THE WHITE DOVE. 19fortune, prosper you, and save you fromall danger."She then made preparations to return toHohenbourg. Agnes and Emma, on part-ing, were bathed in tears. Agnes wishedto give her young friend some token ofremembrance. Emma had often expresseda desire to possess so tame and gentle adove, and Agnes went to fetch it. Shepressed it for a moment against her cheeks,that were wet with tears; and, notwith-standing her strong attachment to thebeautiful bird, she presented it to herfriend. Emma was unwilling to acceptit, and there was a strife of generositybetween the two young girls. At lengthEmma accepted it. Agnes gave her alsothe pretty cage, and commended the doveto her with all the earnestness of an at-tentive mother when confiding a child tothe hanids of strangers.After Emma's departure, however, Agnesseemed to repent of having made her apresent of her beloved dove.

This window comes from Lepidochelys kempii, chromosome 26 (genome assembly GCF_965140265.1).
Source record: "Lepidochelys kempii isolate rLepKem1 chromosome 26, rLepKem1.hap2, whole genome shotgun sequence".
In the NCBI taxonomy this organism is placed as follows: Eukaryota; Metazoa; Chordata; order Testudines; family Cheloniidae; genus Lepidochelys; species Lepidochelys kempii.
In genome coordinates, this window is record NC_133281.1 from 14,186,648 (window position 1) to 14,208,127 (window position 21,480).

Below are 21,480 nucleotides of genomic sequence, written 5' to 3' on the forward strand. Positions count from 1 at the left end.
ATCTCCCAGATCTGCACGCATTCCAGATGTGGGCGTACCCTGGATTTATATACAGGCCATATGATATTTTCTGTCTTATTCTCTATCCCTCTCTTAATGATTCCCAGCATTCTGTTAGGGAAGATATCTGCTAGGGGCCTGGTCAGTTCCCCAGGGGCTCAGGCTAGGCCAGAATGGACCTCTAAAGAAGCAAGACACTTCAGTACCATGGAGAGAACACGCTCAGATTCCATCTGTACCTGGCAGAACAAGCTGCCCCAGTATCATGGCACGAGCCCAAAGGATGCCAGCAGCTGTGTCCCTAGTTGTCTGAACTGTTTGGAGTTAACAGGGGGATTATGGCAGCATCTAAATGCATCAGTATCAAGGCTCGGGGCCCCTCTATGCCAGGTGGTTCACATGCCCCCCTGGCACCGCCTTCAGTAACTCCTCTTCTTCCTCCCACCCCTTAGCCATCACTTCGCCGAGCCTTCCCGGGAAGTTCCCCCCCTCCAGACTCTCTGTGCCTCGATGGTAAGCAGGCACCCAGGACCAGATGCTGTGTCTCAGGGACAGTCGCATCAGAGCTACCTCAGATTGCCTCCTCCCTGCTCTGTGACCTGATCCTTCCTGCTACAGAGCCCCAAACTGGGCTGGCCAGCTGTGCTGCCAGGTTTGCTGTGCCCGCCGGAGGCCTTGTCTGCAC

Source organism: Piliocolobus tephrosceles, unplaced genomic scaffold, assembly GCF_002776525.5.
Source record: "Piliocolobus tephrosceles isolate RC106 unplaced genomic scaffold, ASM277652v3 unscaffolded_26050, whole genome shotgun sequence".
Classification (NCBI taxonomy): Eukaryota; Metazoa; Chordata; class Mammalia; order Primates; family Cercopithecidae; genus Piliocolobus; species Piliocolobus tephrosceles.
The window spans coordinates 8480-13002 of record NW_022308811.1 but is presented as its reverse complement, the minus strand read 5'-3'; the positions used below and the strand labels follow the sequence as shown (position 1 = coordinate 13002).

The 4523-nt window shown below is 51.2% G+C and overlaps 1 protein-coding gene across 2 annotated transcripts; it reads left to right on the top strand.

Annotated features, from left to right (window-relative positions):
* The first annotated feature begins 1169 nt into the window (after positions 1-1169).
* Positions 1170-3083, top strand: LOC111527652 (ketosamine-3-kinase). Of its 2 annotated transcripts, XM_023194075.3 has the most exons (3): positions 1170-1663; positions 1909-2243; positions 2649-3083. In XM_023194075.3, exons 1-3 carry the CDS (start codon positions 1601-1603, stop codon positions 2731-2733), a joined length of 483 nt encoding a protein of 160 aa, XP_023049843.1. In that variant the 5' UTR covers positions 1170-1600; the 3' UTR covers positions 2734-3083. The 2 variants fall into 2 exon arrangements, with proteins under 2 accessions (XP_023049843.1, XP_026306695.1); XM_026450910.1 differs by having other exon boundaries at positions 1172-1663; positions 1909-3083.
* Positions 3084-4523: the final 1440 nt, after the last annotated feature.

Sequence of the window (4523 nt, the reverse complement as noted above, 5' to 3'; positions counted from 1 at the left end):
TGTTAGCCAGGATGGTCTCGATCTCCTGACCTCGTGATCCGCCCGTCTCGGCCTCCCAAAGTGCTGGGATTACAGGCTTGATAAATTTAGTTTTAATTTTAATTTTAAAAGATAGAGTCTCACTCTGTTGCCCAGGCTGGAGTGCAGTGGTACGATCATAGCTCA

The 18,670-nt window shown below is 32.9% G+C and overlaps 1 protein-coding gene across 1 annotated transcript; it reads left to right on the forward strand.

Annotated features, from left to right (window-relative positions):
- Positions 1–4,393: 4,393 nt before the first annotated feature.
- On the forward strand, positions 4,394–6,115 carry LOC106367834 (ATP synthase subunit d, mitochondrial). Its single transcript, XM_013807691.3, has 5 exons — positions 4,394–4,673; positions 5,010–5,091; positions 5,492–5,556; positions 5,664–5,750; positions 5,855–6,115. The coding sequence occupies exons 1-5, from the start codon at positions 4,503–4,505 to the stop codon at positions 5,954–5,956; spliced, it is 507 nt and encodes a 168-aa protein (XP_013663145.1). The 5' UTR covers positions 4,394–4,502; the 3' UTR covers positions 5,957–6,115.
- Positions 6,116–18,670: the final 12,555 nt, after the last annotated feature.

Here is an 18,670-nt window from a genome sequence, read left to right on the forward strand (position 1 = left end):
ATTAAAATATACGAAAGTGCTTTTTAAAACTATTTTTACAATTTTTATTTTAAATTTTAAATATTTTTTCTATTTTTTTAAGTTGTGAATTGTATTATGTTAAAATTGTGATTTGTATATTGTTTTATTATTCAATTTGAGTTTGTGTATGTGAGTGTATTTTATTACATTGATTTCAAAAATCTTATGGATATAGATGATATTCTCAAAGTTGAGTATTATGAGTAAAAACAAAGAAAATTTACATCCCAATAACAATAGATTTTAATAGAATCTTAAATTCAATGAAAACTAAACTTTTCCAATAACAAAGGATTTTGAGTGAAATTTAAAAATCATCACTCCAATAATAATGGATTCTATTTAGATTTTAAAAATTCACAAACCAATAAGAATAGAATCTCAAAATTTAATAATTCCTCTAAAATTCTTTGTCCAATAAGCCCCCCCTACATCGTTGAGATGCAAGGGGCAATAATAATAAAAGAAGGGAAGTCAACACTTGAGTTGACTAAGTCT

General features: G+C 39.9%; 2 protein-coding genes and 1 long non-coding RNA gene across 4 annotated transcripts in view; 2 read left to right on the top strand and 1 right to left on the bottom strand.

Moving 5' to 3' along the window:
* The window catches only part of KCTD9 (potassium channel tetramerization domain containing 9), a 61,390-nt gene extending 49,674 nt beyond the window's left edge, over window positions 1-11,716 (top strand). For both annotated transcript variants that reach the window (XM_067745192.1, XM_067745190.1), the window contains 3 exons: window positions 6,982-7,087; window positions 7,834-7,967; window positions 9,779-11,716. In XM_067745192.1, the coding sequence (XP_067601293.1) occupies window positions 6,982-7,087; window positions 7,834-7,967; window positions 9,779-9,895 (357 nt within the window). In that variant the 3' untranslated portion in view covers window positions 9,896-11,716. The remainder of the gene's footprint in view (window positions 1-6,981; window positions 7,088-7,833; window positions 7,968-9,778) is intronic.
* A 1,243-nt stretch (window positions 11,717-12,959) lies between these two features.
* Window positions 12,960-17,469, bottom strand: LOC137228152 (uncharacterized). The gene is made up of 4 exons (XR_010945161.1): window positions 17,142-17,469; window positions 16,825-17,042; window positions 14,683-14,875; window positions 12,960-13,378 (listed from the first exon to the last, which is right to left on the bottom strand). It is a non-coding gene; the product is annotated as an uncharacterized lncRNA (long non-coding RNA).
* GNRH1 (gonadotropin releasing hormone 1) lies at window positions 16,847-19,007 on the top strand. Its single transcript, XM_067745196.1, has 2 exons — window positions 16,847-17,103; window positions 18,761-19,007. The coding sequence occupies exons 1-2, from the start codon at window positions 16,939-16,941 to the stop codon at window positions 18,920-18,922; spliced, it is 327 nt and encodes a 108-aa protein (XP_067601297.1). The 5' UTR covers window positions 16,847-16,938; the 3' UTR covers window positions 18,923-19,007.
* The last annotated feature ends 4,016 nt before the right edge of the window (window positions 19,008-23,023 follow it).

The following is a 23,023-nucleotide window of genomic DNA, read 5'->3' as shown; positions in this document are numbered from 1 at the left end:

20 THE WHITE DO VE." I should rather have given her mygold ear-rings as a token of remembrance,"she said to her mother." You can do that another time, Agnes,my dear," replied her mother, " whenEmma comes again. You could not havemade her a more suitable present at thistime. A more costly token of remem-brance would not have been so agreeableto her, and might have been consideredhumiliating. The gift of an article thatis most dear to you, even though it shouldbe of little value, is more complimentary,and a stronger proof of friendship. Donot repent, then, of what you have done.Your father was ready to expose his lifethat he might assist the widow in heraffliction; and it was very good of youto give your dove, the object of your mostcherished delights, that you might affordjoy to the sorrowful orphan. Those whodo not learn betimes to sacrifice, for thebenefit of their fellow-creatures, all goods,however precious they may be, will never